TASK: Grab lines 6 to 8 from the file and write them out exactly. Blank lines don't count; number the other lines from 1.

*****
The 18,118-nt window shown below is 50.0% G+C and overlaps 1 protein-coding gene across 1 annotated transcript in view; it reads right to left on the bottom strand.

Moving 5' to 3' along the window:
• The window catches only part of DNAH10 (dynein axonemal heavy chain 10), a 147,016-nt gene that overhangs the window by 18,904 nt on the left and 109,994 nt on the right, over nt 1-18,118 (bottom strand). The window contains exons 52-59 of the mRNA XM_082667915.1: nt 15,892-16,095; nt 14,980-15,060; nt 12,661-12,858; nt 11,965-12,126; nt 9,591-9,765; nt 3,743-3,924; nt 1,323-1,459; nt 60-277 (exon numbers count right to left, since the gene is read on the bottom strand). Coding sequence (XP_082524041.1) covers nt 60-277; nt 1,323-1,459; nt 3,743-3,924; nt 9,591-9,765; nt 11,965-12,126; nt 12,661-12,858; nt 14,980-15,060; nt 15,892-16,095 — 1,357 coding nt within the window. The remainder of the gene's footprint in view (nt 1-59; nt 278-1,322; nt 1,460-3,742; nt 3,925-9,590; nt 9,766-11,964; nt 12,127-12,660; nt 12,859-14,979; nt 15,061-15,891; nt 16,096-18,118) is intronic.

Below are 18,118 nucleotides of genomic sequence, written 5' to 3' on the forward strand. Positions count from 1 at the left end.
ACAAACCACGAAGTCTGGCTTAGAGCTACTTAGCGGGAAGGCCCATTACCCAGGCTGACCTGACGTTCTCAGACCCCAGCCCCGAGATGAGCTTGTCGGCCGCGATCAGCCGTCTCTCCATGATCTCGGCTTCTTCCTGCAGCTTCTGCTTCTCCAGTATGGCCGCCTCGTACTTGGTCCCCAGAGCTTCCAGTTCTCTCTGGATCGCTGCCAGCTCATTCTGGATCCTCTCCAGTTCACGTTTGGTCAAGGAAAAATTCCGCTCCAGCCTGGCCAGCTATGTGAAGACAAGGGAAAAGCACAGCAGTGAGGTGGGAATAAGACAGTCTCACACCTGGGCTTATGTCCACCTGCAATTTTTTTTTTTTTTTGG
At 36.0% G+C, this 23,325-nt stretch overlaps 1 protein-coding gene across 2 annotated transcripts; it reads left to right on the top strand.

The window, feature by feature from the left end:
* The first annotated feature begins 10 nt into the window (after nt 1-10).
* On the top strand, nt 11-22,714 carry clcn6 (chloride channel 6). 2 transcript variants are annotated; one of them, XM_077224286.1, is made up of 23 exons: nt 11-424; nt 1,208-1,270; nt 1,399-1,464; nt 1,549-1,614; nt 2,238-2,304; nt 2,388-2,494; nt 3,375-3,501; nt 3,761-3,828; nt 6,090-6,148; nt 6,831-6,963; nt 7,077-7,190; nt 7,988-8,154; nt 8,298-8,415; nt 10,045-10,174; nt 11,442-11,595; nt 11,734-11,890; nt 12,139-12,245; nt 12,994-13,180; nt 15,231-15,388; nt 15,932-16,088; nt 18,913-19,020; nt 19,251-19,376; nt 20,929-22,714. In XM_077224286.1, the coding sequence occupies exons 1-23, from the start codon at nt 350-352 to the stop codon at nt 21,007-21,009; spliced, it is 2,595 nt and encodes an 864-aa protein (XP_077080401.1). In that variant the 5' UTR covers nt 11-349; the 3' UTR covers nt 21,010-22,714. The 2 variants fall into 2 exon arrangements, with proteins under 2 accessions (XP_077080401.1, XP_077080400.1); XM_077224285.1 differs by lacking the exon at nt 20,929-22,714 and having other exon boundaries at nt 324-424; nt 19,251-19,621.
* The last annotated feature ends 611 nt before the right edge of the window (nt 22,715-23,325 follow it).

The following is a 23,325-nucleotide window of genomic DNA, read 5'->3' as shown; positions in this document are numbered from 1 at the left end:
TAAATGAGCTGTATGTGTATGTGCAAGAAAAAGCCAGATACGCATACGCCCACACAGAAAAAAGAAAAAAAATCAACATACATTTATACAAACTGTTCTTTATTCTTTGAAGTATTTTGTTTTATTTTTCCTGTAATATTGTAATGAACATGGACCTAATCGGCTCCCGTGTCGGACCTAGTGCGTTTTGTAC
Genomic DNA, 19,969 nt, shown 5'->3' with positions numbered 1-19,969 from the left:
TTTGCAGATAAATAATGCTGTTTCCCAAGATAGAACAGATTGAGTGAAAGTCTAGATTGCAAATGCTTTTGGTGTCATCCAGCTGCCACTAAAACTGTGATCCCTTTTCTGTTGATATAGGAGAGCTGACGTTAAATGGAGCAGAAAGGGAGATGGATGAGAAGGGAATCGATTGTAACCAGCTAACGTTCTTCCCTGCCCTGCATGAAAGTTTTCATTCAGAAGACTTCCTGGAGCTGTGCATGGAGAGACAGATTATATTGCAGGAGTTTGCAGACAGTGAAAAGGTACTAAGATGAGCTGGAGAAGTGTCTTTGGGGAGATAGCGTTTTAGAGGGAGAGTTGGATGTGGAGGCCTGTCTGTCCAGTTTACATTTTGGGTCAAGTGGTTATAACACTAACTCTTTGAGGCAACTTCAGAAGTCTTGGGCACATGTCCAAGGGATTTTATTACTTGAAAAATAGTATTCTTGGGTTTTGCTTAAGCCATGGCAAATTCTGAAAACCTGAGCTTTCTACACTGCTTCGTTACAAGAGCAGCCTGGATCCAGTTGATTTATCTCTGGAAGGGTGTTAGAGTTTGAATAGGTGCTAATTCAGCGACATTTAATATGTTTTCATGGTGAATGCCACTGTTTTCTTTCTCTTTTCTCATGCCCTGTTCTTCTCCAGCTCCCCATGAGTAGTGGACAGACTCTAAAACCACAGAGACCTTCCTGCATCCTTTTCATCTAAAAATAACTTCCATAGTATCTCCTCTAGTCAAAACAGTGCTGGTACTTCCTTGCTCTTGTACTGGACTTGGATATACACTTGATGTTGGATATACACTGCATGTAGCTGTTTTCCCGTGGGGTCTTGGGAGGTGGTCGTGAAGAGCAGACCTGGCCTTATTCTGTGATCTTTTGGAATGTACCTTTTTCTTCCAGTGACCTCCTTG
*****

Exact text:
At 36.0% G+C, this 23,325-nt stretch overlaps 1 protein-coding gene across 2 annotated transcripts; it reads left to right on the top strand.

The window, feature by feature from the left end:
* The first annotated feature begins 10 nt into the window (after nt 1-10).